History in the Making

History in the Making

5 Tips to Repair and Refresh Your Clothing, Style File Friday

Taking proper care of your clothing and accessories can go a long way to ensuring that you get the most out of it! So much of clothing is thrown out without a second thought because people might not immediately know how to fix it/repair it- I promise it’s not as difficult as it looks! These are my go-to tips to repair and refresh your wardrobe with things that are easily accessible and don’t require you to watch 5 YouTube videos to be able to do. This is a skill that’s been lost for a few generations now, but it’s useful for every single one of us!
5 Ways to Repair & Refresh Your Clothing

I will start by sharing my previous clothing care post here– cleaning your clothing in the appropriate manner is the first step to caring for them. I firmly believe that if you aren’t going to wash your clothing properly, there’s not much of a point to any of these tips. Society has become obsessed with convenience and ease; if we can’t just throw it in the dryer or it doesn’t come fitting perfectly, we throw it out and get rid of it. It’s time to go back to the older ways of keeping things for longevity! 

1) Use Shoe Polish to Refresh a Leather Purse

This largely depends on the type of leather that the purse is made out of, but I would highly recommend using shoe polish to give your leather purse new life! As with everything else, you need to make sure that the polish matches the colour of the leather and you should test it on a piece that doesn’t usually show (typically a small part of the strap or the bottom of the bag). Pick up the polish on a paper towel or soft cloth, gently rub it into the purse, and wipe again with a clean cloth in five minutes- you will have a remarkably fresh bag to use! Tip: do a quick google on your handbag to ensure that it is real leather, as leather polish can damage materials that aren’t leather.
Shoe Polish

2) Use the Steam From Your Shower to Remove Wrinkles

It always surprises me how many people don’t know this- hang your wrinkled clothing in your steamy bathroom after you’ve had a shower to remove any wrinkles! Take advantage of the steam- hang it on the shower curtain rod for 10-15 minutes, with the door closed, and then use your hands to gently smooth out any persistent wrinkles. I have even used this trick on dry clean only items, which is a good way to prolong the period between cleanings. What I love about this is that there is no direct heat placed on the fibres (allowing for less potential damage), and you aren’t using any extra electricity or energy to do it! A good habit to get into is to always hang the clothing you are going to wear next in the bathroom after a shower, to always take advantage. Tip: some thicker and stiffer fabrics may still need to actually be directly steamed or ironed to remove wrinkles.

3) Remove Scents with Newspaper and Fresh Air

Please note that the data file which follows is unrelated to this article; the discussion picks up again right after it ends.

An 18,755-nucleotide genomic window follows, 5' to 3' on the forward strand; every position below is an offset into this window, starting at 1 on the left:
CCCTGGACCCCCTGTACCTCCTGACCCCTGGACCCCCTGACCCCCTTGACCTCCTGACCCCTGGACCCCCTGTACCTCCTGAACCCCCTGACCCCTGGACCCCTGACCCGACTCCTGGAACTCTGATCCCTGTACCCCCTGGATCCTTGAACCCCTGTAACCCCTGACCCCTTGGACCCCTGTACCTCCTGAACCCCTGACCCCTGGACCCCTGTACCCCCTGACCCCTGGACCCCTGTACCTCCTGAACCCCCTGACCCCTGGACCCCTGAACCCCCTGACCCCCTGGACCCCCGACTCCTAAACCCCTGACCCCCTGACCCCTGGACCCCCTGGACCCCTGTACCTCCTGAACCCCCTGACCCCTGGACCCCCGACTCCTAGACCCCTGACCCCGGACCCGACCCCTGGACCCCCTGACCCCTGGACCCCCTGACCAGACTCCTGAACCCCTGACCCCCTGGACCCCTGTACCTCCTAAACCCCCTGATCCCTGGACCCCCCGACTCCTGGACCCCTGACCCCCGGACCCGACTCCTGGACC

Sometimes you buy an item off a sale group and it arrives with a heavy smell of perfume that wasn’t noted, sometimes you are out with friends and walk by a group of smokers, sometimes you don’t realise that a fire is as smoky as it is. In any of these cases, you end with clothing and accessories that hold that smell for ages. I’ve found the best way to get rid of the smell is to use newspaper and fresh air! Newspaper will absorb most scents, and packing with newspaper (in the case of a purse or shoes) or wrapping with newspaper will do the bulk of removal. Hanging it outside for a day or two will go a long way to removing any remaining scent, and typically leaves a fresh lack of scent. You can also use baking soda, but I find that it leaves its own scent behind. If I do use baking soda, I always follow with hanging outside. Tip: be careful using newspaper with lighter/delicate clothing, as the ink may leave marks that you can’t remove.

kate-spade-cobble-hill-ellen.jpg.jpgI removed a heavy perfume smell with a tiny bit of baking soda, newspaper, and a few days outside!

4) Shaving Pills With a Razor

I shared this trick in my previous clothing care post, but I wanted to include it again here, because it’s incredibly useful. All you need is a plastic razor- do not use a good quality razor, because you won’t be able to use it to actually shave… – and the item of clothing. Carefully and gently use the razor to remove any pills on sweaters or shirts. You may have to repeat on the same spot several times, but patience pays off. (If you are too heavy-handed, you may tear the fabric.) You can also use this for something spilled on suede! After a decorating mishap, I ended up with fabric paint on my suede slippers. I was able to shave off the paint with no resulting damage to the slipper. Tip: use a new razor, as a dull razor won’t do much of anything.
De-pilled sweater

5) Basic Sewing Stitches

So, I perhaps lied a little, as this does require learning a new skill. I personally can really only successfully do an overcast stitch and  running stitch myself, but that is enough to fix basic holes on seams. I had to start sewing my own shoes for ballet around 11, so if 11 year old me learned it, adult you certainly can! I would recommend grabbing a sewing kit from Walmart, Boots, or whatever similar store you have. I prefer to have one at home that has a full pair of scissors, a pin cushion, and several colours of thread rather than the truly basic one that I have with me at all times, as you will appreciate having more options and supplies. (It’s usually about $5 CAD, instead of $2, so not a huge jump.) Tip: use this guide/ how-to from Miss Sews-It-All for basic info on sewing! 

Stitch Glossary
Via Pinterest

How do you refresh your clothing to make it last? 
Until tomorrow,
The Historian
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34 thoughts on “5 Tips to Repair and Refresh Your Clothing, Style File Friday”